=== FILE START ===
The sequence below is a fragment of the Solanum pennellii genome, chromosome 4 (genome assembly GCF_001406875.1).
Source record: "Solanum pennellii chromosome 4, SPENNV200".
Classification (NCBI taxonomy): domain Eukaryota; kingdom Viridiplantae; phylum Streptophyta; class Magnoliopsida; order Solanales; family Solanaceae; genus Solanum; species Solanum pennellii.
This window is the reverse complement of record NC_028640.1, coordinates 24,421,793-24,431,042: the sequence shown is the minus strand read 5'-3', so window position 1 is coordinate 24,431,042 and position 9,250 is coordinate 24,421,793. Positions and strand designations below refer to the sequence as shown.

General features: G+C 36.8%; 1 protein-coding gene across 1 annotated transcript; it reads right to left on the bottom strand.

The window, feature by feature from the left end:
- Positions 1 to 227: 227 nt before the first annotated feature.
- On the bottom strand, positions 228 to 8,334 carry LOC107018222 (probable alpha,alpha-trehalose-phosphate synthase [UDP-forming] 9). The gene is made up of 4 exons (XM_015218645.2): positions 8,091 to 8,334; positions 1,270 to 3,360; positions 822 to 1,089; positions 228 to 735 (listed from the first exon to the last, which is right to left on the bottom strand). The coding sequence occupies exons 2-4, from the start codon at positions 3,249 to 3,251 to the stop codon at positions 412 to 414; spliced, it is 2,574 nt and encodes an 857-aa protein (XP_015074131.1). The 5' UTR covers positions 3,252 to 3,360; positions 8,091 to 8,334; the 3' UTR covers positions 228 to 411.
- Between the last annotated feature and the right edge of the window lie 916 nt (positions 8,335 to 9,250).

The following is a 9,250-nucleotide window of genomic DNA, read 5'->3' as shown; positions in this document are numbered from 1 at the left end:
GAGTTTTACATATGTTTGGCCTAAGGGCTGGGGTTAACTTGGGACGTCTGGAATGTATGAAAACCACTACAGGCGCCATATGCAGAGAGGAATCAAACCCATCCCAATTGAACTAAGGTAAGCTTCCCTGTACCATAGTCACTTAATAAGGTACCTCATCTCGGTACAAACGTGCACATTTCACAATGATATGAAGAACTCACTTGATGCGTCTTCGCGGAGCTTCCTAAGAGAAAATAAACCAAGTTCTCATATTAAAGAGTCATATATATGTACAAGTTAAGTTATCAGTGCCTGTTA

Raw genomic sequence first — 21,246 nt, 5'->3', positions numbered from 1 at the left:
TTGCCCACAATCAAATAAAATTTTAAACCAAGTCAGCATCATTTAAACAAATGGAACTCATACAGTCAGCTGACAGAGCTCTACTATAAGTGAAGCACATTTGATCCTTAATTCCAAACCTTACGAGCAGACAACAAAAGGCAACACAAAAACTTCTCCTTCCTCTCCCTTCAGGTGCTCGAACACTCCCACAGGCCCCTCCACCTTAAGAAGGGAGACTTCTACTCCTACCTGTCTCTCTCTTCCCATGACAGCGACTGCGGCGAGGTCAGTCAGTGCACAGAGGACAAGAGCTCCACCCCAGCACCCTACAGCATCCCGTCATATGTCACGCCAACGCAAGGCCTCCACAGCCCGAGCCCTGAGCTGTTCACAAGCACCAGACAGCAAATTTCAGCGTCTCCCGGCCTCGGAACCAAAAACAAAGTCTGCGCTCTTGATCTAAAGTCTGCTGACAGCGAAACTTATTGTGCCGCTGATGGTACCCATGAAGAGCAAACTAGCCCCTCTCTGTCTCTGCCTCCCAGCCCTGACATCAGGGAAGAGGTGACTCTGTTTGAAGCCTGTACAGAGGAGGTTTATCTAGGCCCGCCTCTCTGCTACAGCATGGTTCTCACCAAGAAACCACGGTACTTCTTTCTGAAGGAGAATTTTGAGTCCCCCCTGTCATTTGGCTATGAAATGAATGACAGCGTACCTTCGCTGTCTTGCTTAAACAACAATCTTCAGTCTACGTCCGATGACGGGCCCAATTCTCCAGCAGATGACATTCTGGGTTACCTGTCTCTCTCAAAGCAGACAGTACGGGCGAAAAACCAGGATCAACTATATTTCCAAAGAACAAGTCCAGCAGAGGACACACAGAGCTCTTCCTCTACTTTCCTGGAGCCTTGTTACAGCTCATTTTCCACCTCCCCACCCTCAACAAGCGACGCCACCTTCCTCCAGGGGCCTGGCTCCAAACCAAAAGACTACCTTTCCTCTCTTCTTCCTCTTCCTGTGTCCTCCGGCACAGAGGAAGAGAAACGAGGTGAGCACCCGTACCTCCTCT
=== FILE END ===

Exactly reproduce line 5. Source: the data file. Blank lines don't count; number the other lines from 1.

General features: G+C 36.8%; 1 protein-coding gene across 1 annotated transcript; it reads right to left on the bottom strand.